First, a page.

Then Mrs. Slaney insisted that I come to her house in Fishpond Lane for tea. She did the whole teapot/plate of cookies routine, bless her soul, and showed me her home and pictures of her grown children and college-age grandchildren, as well as a videotape of the chef of her son’s pub restaurant in Dorset or somewhere. She allowed me to use her phone to call the castle secretary, but the hard-hearted lady wouldn’t let me in, even to the grounds.

It was a long drive back to Gloucester, but this time I went miles out of my way to find the motorways instead of the A-roads, so I wouldn’t get turned around in the dark. It worked.
There was more socializing to do with Audrey and friends, and I had to repack both my overnight bag and my big suitcase in the car. Earlier, in Tutbury, I’d packaged and mailed many of my book purchases to my home in California, so I wouldn’t have to haul them around. I stuffed my walking boots with the antique cream pitcher and the bottle of mead I’d bought at Cardiff. Other things got pushed and shoved or folded so everything fit between the two bags. The few things I was allowed to carry on the plane were in the computer bag. That all took until 12:30. I went to bed and coughed for at least three hours, because Audrey’s son Joel had been smoking in the house, and that’s deadly to me. (My bronchitis makes my lungs like raw hamburger.)
I think I got about an hour of sleep before the alarm went off at 4:00 a.m. I had to be on the road by 4:45 to return the gassed-up car at Heathrow, get the Hertz shuttle to the terminal, deal with my bags, go through security, and wait in the departure lounge for my flight. I have to say that America’s Transportation Safety Administration procedures suck mightily, plus they lost my bag and the tip off my cane. But at Heathrow, no problem. Hand over the bags immediately, keep the cane (they were shocked that TSA had checked it from Los Angeles), and have a nice flight.
Then there’s two hours to kill in the terminal, but they had free wireless Internet stations, plenty of shopping and restaurants, etc. So not too bad. Then there’s 13 hours on the plane, and a breeze through Customs, and my ride came for me at 3 pm as I’d asked, but it was afternoon rush hour in Los Angeles, so we didn’t get home ‘til 5:30 or 6:00. I immediately went to pick up my dog Evie from Bob’s house, because he and Lillian are leaving for Britain and Ireland the next day.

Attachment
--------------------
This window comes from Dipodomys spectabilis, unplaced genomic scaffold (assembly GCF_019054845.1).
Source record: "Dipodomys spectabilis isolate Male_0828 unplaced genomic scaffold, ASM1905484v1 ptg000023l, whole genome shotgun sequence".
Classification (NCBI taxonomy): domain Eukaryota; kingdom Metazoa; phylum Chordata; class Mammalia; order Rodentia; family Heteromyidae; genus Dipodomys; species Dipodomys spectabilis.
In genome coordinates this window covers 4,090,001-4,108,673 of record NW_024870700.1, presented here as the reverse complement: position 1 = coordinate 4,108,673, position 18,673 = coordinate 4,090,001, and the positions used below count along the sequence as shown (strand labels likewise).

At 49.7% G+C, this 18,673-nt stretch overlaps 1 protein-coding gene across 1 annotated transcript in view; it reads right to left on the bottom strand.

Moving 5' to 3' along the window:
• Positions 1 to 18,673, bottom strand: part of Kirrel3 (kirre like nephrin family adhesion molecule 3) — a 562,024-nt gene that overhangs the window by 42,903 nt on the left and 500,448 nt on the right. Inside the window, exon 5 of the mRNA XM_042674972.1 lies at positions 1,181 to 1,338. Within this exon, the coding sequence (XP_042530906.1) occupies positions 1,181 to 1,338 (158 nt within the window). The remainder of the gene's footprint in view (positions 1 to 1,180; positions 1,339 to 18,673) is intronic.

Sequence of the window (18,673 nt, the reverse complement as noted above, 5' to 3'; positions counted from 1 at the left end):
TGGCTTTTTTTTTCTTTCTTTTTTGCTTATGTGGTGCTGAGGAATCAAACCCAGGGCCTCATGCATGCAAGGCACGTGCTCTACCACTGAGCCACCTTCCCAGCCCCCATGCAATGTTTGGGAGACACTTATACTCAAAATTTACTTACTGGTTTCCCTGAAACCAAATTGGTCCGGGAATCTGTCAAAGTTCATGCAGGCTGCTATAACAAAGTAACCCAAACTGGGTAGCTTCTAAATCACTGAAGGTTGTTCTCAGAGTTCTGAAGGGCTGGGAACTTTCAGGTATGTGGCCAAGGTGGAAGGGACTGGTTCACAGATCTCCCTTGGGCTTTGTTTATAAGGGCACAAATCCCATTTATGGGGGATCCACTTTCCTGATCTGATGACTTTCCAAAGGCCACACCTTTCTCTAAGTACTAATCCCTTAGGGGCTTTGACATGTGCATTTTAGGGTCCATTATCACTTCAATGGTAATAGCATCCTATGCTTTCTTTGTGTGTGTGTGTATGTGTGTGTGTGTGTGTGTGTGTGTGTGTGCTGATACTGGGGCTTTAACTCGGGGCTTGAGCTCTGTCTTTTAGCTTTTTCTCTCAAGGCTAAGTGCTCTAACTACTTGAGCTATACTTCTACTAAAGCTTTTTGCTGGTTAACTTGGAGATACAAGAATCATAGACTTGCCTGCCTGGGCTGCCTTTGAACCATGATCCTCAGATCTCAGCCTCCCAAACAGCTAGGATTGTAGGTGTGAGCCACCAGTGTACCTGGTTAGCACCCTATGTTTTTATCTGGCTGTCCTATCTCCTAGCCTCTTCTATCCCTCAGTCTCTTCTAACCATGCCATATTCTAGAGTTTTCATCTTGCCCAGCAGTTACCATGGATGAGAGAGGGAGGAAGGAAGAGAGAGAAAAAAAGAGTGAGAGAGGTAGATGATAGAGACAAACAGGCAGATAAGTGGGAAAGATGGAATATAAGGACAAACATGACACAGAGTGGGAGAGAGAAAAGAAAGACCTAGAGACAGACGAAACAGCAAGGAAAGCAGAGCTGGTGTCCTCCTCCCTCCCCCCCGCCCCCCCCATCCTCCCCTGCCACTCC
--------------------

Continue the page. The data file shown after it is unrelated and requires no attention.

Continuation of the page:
I barely sleep on planes, so I was really wiped out after getting about seven hours of sleep in three days.
But I’m home with 700 or more pictures. It’ll take me weeks to get them printed and stuck in a scrapbook! Maybe by the time my snail-mail box of books arrives from England?

The End

PS: It took about 10 days to stop dreaming about England. It took 3 weeks to get my photo albums done (photoshopping, printing, gluing), and about 4 weeks before my box was delivered.

Travel journal -- Sept. 24-25, 2006

Sunday, September 24, 2006
Audrey was not feeling any better, so Jill and I headed out to Wales in my rental car. We went south to the Severn Bridge that led into Chepstow (where I visited the de Clare castle two years ago), and on to Cardiff. Cardiff was absolutely full of cars! Maybe there was a sports event that day. There was no parking, even handicap parking (because I had my California blue hanger with me), for blocks. But we walked to the castle entrance, paid the admission fee to include the tour of the Victorian-era residence, and had a nice time there. The Earl of Bute (Scotland) used Cardiff as a summer home, so he’d built up and/or restored the western part of the castle. There was a fireplace mantle which honored Robert of Gloucester (my ancestor), and there were heraldic shields as bosses in the library. So I got a few pictures of those. We viewed several levels of the castle, so there were several flights to negotiate.
After a lunch of Welsh rarebit for Jill and lamb/vegetable stew for me (never did find a shred of lamb although the stew was wonderful), we climbed up to the oldest, de Clare part of Cardiff Castle, the keep. It’s on a motte, so you have to climb those stairs. Then it’s about three or four stories high, so there are plenty more stairs to climb, including medieval stone spiral staircases. But I made it!